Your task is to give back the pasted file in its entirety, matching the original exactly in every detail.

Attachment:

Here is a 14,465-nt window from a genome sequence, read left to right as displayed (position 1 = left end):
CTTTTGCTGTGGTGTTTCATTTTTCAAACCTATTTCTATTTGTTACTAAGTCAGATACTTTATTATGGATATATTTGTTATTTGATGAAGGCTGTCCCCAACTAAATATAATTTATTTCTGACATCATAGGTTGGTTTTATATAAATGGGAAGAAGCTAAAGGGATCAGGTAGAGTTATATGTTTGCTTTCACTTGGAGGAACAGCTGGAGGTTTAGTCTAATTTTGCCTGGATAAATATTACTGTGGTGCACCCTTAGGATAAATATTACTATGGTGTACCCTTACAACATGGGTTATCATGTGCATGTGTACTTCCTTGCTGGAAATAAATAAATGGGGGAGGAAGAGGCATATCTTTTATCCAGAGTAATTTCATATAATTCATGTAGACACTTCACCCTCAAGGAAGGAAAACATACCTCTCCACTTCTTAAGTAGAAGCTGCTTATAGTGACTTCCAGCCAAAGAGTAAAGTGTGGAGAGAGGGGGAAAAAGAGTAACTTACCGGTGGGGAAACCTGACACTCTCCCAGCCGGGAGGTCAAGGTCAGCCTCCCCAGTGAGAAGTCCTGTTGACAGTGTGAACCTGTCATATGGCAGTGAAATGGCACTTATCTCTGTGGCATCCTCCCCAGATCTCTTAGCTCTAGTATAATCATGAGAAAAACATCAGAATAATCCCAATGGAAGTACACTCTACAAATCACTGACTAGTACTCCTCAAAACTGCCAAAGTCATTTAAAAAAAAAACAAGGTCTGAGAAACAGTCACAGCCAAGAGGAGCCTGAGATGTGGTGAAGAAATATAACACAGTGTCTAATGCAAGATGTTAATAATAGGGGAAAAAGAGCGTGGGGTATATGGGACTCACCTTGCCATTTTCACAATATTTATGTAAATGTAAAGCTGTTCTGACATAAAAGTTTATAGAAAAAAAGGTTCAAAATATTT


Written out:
Here is a 14,465-nt window from a genome sequence, read left to right as displayed (position 1 = left end):
CTTTTGCTGTGGTGTTTCATTTTTCAAACCTATTTCTATTTGTTACTAAGTCAGATACTTTATTATGGATATATTTGTTATTTGATGAAGGCTGTCCCCAACTAAATATAATTTATTTCTGACATCATAGGTTGGTTTTATATAAATGGGAAGAAGCTAAAGGGATCAGGTAGAGTTATATGTTTGCTTTCACTTGGAGGAACAGCTGGAGGTTTAGTCTAATTTTGCCTGGATAAATATTACTGTGGTGCACCCTTAGGATAAATATTACTATGGTGTACCCTTACAACATGGGTTATCATGTGCATGTGTACTTCCTTGCTGGAAATAAATAAATGGGGGAGGAAGAGGCATATCTTTTATCCAGAGTAATTTCATATAATTCATGTAGACACTTCACCCTCAAGGAAGGAAAACATACCTCTCCACTTCTTAAGTAGAAGCTGCTTATAGTGACTTCCAGCCAAAGAGTAAAGTGTGGAGAGAGGGGGAAAAAGAGTAACTTACCGGTGGGGAAACCTGACACTCTCCCAGCCGGGAGGTCAAGGTCAGCCTCCCCAGTGAGAAGTCCTGTTGACAGTGTGAACCTGTCATATGGCAGTGAAATGGCACTTATCTCTGTGGCATCCTCCCCAGATCTCTTAGCTCTAGTATAATCATGAGAAAAACATCAGAATAATCCCAATGGAAGTACACTCTACAAATCACTGACTAGTACTCCTCAAAACTGCCAAAGTCATTTAAAAAAAAAACAAGGTCTGAGAAACAGTCACAGCCAAGAGGAGCCTGAGATGTGGTGAAGAAATATAACACAGTGTCTAATGCAAGATGTTAATAATAGGGGAAAAAGAGCGTGGGGTATATGGGACTCACCTTGCCATTTTCACAATATTTATGTAAATGTAAAGCTGTTCTGACATAAAAGTTTATAGAAAAAAAGGTTCAAAATATTT